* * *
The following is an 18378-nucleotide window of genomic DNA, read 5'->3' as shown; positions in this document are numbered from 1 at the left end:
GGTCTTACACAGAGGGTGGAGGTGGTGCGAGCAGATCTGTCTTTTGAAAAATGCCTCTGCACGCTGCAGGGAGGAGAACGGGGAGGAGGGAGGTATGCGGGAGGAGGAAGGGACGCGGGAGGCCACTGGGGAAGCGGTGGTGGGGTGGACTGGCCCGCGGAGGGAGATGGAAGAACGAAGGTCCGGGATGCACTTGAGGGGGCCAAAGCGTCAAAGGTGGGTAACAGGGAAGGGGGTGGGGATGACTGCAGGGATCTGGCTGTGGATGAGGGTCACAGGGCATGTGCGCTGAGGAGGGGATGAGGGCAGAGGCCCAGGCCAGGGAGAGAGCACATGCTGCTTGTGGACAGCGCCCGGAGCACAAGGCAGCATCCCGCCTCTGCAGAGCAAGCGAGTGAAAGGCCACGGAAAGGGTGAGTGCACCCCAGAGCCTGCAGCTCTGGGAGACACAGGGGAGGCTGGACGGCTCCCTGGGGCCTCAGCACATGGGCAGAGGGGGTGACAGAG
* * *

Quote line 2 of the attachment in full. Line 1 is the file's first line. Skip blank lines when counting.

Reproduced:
GGTCTTACACAGAGGGTGGAGGTGGTGCGAGCAGATCTGTCTTTTGAAAAATGCCTCTGCACGCTGCAGGGAGGAGAACGGGGAGGAGGGAGGTATGCGGGAGGAGGAAGGGACGCGGGAGGCCACTGGGGAAGCGGTGGTGGGGTGGACTGGCCCGCGGAGGGAGATGGAAGAACGAAGGTCCGGGATGCACTTGAGGGGGCCAAAGCGTCAAAGGTGGGTAACAGGGAAGGGGGTGGGGATGACTGCAGGGATCTGGCTGTGGATGAGGGTCACAGGGCATGTGCGCTGAGGAGGGGATGAGGGCAGAGGCCCAGGCCAGGGAGAGAGCACATGCTGCTTGTGGACAGCGCCCGGAGCACAAGGCAGCATCCCGCCTCTGCAGAGCAAGCGAGTGAAAGGCCACGGAAAGGGTGAGTGCACCCCAGAGCCTGCAGCTCTGGGAGACACAGGGGAGGCTGGACGGCTCCCTGGGGCCTCAGCACATGGGCAGAGGGGGTGACAGAG